Wednesday, November 26, 2008

25,000 outlets, but only four food inspectors

25,000 outlets, but only four food inspectors
Virupaksha Hokrani | TNN

Bangalore: Here are some figures for Bangalore Metropolitan Area (BMP) that are sure to give you indigestion:
2,315: Number of licensed bars & restaurants
6,000: Hotels and other eateries
14,000: Provision stores
30: BMP health ranges
12: Sanctioned health inspectors
4: Actual number of health inspectors
Yes, you have read it right. BMP area indeed has only four food inspectors. Of the four, one is always on VVIP duty. That effectively means there are three people in town to ensure that the 25,000-odd food outlets in the city serve hygienic, safe food fit for human consumption. Each inspector in reality is expected to keep tab of an inhumanly 8,300 food joints. Are you then surprised that the incidence of food adulteration, contamination that lead to diarrhoea, ulcers or even some times jaundice is on the rise in Bangalore?
The numbers listed above do not cover roadside eateries (the chat, bhel, noodle shacks) or dabbas found in every nook & cranny of the city. BMP has divided the city into 30 ranges and placed its requirement at one food inspector for each range. The government has sanctioned a mere 12.
Dr T L Gayathri, BBMP chief medical officer, says: “Despite writing to the government several times, adequate staff has not been provided. The government has to provide 50% of the staff for the health cell of BMP. But whenever staff is transferred or they retire, government has not been giving any replacements. No appointments have been made in several years. The present inspectors have been working for more than ten years. We have asked for more inspectors and sent 4 inspectors for training.” Food inspectors have no time TIMES NEWS NETWORK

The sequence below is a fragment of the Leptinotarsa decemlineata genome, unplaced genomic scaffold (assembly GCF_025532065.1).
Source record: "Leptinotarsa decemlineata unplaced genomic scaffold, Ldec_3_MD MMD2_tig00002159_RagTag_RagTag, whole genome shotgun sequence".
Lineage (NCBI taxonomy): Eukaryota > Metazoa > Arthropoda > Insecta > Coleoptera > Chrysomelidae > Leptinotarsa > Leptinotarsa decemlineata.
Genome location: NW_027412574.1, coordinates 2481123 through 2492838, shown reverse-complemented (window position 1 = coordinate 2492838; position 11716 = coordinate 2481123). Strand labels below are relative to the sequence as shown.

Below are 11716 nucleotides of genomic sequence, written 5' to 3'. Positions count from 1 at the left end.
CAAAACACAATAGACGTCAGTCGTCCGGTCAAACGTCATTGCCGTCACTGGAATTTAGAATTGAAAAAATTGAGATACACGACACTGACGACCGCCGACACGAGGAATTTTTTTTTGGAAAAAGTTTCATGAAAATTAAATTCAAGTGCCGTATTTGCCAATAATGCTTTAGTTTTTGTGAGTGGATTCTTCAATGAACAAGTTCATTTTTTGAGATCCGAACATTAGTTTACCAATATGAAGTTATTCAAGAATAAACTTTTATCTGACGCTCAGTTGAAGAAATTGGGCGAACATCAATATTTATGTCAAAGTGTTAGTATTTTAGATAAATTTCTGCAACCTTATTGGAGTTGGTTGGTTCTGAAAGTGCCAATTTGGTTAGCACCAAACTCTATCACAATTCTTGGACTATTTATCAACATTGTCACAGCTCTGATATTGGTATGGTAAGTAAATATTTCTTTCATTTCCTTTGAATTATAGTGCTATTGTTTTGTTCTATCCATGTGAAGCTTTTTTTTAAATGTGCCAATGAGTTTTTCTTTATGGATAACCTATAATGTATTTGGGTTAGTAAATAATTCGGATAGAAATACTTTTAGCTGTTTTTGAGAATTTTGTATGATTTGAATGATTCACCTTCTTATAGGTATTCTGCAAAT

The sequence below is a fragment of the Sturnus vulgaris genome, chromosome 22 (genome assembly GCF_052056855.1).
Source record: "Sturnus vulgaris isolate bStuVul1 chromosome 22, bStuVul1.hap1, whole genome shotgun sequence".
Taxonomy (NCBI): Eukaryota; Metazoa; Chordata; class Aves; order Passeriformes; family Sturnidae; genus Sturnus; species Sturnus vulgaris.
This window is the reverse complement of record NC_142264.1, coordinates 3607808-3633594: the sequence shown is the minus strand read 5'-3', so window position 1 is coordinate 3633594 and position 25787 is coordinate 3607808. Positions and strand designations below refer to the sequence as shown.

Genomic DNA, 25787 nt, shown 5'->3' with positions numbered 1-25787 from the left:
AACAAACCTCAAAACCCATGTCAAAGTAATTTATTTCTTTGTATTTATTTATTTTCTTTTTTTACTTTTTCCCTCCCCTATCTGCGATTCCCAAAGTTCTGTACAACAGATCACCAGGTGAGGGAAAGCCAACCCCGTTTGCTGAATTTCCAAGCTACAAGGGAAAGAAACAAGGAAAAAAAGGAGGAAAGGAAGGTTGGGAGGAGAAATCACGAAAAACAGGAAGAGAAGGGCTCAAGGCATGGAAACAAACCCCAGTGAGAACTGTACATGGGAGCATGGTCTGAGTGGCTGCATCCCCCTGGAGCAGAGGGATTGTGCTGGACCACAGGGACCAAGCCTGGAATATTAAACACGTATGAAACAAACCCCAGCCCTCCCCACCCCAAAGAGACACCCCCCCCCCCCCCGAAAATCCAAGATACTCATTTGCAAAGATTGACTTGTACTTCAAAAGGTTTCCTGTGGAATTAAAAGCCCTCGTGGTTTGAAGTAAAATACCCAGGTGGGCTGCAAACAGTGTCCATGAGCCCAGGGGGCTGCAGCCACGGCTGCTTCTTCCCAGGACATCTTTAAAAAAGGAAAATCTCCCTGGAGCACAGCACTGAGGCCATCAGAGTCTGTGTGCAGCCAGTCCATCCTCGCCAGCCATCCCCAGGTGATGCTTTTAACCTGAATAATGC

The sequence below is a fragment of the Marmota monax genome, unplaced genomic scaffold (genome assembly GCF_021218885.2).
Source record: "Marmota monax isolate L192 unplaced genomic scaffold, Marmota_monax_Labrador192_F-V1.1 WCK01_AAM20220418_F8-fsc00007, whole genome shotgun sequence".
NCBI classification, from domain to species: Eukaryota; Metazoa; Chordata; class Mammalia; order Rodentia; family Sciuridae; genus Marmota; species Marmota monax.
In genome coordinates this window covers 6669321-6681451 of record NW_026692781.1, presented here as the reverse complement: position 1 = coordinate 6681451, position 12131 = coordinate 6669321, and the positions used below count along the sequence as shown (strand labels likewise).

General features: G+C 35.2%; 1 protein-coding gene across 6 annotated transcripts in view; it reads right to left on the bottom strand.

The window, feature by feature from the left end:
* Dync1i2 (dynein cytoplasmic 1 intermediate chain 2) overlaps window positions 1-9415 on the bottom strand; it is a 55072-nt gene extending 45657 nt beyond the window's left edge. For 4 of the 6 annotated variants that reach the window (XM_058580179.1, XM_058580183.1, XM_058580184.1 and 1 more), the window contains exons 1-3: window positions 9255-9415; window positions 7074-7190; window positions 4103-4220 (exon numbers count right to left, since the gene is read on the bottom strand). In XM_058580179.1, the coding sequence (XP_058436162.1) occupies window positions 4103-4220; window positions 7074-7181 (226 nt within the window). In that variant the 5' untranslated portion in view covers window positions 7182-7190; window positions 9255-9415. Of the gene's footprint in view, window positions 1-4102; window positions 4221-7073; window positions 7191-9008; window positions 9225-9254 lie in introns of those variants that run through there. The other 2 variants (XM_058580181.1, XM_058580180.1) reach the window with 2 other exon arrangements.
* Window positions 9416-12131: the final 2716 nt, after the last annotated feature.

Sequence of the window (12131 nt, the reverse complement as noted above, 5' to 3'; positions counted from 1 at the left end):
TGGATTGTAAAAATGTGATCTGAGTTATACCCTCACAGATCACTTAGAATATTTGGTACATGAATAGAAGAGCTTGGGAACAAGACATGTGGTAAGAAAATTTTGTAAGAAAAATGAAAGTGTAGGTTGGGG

Bangalore: The few food inspectors in BBMP areas agree that they are not in a position to do the frequent checks they are supposed to. Out of four while three will be on regular duty, one is always trailing the chief minister and other VVIPs whose food has to be checked.
Routine, administrative work like attending court cases, filing reports and answering various RTIs eat into the inspectors duty hours with no time left for inspections.
When TOI contacted BBMP officials seeking details of complaints received on food adulteration or contamination, they claimed they didn’t have such records. “As we have only four inspectors we cannot concentrate on any thing properly. Our hands are full. We have written to the government to appoint more inspectors,” being the response.
Dishearteningly they believed, “Even if the government fills the sanctioned posts it is practically impossible to check each and every food outlet. People have to be cautious and aware. Only then adulteration can be controlled.”
Towards this BMP health cell is trying to create awareness among people regarding the food they eat outside. People should come forward and complain if they find any adulteration, says Dr Gayatri.

Food inspectors are supposed to collect food samples from various eateries, provision stores and analyze them according to the guidelines listed in the Prevention of Food Adulteration Act. But this has not been happening on a regular basis because of staff shortage. The samples are now checked only when there is a complaint

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